Dr. Ames' research focuses on aging, in particular, mitochondrial decay and degenerative diseases, e.g. cancer. Here's something he said about dietary supplements:
"Suboptimal consumption of micronutrients often accompanies caloric excess and may be the norm among the obese and contribute to the pathologies associated with obesity."I really like this triage theory of his. He has some other ideas, concerning pesticides for example or public health vs. personal responsility, that I'm not as enthusiastic about. Anyway...
"Micronutrient inadequacies are widespread in the population, and a multivitamin-mineral (MVM) supplement is inexpensive. A solution is to encourage MVM supplementation, particularly in those groups with widespread deficiencies such as the poor, teenagers, the obese, African Americans, and the elderly, in addition to urging people to eat a more balanced diet."
- Low Micronutrient Intake May Accelerate The Degenerative Diseases Of Aging Through Allocation Of Scarce Micronutrients By Triage, Proceedings Of the National Academy of Sciences, 2006
Dr. Ames's research is prompting me to revisit my stance on supplementation. I've been thinking that for the majority of Americans most dietary supplements aren't necessary and may at times be harmful, that it's better to fix the food environment than to suggest a pill. Maybe that's idealistic. There are groups of people, in certain stages of life, with certain disabilities, that may do well to take a supplement. Given the state of food these days, those groups may make up a sizable portion of the population.
The Case Of Vitamin E
The rest of this post concerns one area of Dr. Ames' interest and research - vitamin E.
"Vitamin E" is actually a bucket term. There are at least 8 forms, 4 tocopherols (alpha, beta, gamma, and delta) and 4 tocotrienols (alpha, beta, gamma, and delta). Dr. Ames makes a convincing case that one of those forms, gamma-tocopherol (γT), is as important as, and in some cases more important than, the widely studied alpha-tocopherol (αT):
"γ-Tocopherol, the main form of vitamin E in the U.S. diet, unlike α-tocopherol, the main form of vitamin E in supplements, is an effective inhibitor of three different inflammatory pathways cyclooxygenase (COX), LTB4, and TNFα at physiological concentrations, both in human cells in culture and in rats.3 Previous work on γT had shown it is an effective nucleophile, unlike αT, and can inactivate lipid-soluble electrophilic mutagens such as nitrogen oxides. Epidemiological evidence supporting the importance of dietary γT has been reviewed.4 γT also is effective in inhibiting prostate and lung tumor cells by interrupting sphingolipid synthesis.5"That forth reference was fairly comprehensive. It describes how gamma-tocopherol or its metabolite γ-CEHC, but not alpha-tocopherol:
- Has natriuretic activity (helps remove excess sodium from the body).
- Inhibits cyclooxygenase activity (acts as an antiinflammatory, like an NSAID).
- Lower incidence of cataracts
- Lower risk of death from cardiovascular disease ("In a 7-y follow-up study of 34,486 postmenopausal women, Kushi et al concluded that the intake of dietary vitamin E (mainly γ-tocopherol), but not of supplemental vitamin E (mainly α-tocopherol), was significantly inversely associated with increased risk of death by CVD.")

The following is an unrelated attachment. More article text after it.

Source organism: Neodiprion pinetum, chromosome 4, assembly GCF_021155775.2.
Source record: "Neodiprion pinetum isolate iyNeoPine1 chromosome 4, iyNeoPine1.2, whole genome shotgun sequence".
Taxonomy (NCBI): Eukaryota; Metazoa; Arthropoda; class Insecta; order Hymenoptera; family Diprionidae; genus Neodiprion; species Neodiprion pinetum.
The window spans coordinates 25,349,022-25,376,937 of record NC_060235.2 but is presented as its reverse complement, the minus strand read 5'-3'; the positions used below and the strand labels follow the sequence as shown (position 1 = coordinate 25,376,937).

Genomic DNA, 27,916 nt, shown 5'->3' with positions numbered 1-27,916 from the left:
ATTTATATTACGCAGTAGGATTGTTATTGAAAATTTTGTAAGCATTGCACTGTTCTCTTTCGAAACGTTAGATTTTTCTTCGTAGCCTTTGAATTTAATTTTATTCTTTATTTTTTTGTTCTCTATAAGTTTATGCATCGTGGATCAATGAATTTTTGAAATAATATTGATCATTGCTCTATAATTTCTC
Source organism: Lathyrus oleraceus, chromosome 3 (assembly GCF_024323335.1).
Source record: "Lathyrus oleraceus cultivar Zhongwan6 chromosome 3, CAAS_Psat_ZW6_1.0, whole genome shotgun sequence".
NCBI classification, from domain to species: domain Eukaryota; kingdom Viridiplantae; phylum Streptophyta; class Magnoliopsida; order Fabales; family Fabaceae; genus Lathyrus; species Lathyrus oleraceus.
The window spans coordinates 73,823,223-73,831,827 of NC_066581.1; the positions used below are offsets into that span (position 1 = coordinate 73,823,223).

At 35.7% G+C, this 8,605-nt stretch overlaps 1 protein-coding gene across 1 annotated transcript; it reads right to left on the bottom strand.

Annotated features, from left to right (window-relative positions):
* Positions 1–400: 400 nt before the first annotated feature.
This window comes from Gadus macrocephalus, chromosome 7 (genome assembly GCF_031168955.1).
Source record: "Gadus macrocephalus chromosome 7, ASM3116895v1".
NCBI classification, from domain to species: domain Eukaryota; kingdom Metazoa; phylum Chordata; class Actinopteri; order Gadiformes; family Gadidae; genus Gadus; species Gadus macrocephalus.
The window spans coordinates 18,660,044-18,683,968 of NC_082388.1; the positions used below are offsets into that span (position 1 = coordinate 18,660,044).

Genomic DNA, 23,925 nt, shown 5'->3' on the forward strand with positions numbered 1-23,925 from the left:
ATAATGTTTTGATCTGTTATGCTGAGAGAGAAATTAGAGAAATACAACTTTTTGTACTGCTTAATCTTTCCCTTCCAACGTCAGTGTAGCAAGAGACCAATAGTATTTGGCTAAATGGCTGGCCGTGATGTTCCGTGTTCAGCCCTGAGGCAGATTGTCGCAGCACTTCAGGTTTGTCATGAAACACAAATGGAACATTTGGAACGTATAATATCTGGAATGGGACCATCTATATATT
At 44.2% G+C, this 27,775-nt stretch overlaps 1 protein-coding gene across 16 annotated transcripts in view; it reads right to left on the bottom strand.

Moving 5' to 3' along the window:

- Lower risk of certain cancers, e.g. digestive tract, lung, and prostate ("The most striking finding was that men in the highest quintile of plasma γ-tocopherol concentrations had a 5-fold reduction in the risk of prostate cancer compared with those in the lowest quintile.")
Vitamin E is an essential nutrient. That means we need it, our bodies don't make it, we have to eat it. It's made only by plants, and because it's a fat-soluble nutrient, it's found in higher quantities in plant oils.
The gamma form of tocopherol (γT) is the dominant form in plants; the alpha form (αT) is thought to be the dominant form in most animal/human tissue (including blood plasma) - which is why αT has been more rigorously studied than γT. However, research is discovering that we have a lot of γT in skin, muscle, vein, and fat tissue. (αT may dominate in human tissue, even though we eat more γT, and even though they're absorbed and transported almost identically, because γT is degraded in the liver more readily. However, the water-soluble compound that's produced from γT, γ-CEHC, has its own biological activity, as Ames' research describes.)
So, if your supplement says "alpha-tocopherol" under vitamin E, it may not be as healthful as something that says "mixed tocopherols." If it's mixed, it may not reveal how much of the blend is alphaT and gammaT. And then, how much of each is best to take? Knowing that the alpha depletes the gamma?
You could always go the food route:4
"Vegetable oils such as corn, soybean, and sesame, and nuts such as walnuts, pecans, and peanuts are rich sources of γ-tocopherol."From NutritionData:
- Walnuts, 1 ounce, 8.0 mg gamma-tocopherol, 0.5 alpha-tocopherol
- Pecans, 1 ounce, 6.8 mg gamma-tocopherol, 0.4 alpha-tocopherol
- Peanut Butter, 2 tablespoons, 2.7 mg gamma-tocopherol, 1.9 alpha-tocopherol
- Almonds, 1 ounce, 0.2 mg gamma-tocopherol, 7.3 alpha-tocopherol
2 Adaptive Dysfunction Of Selenoproteins From The Perspective Of The Triage Theory: Why Modest Selenium Deficiency May Increase Risk Of Diseases Of Aging, FASEB Journal, 2011
3 γ-Tocopherol, But Not α-tocopherol, Decreases Proinflammatory Eicosanoids And Inflammation Damage In Rats, FASEB Journal, 2003
4 γ-Tocopherol, The Major Form Of Vitamin E In The Us Diet, Deserves More Attention, The American Journal of Clinical Nutrition, 2001
5 γ-Tocopherol Or Combinations Of Vitamin E Forms Induce Cell Death In Human Prostate Cancer Cells By Interrupting Sphingolipid Synthesis, PNAS, 2004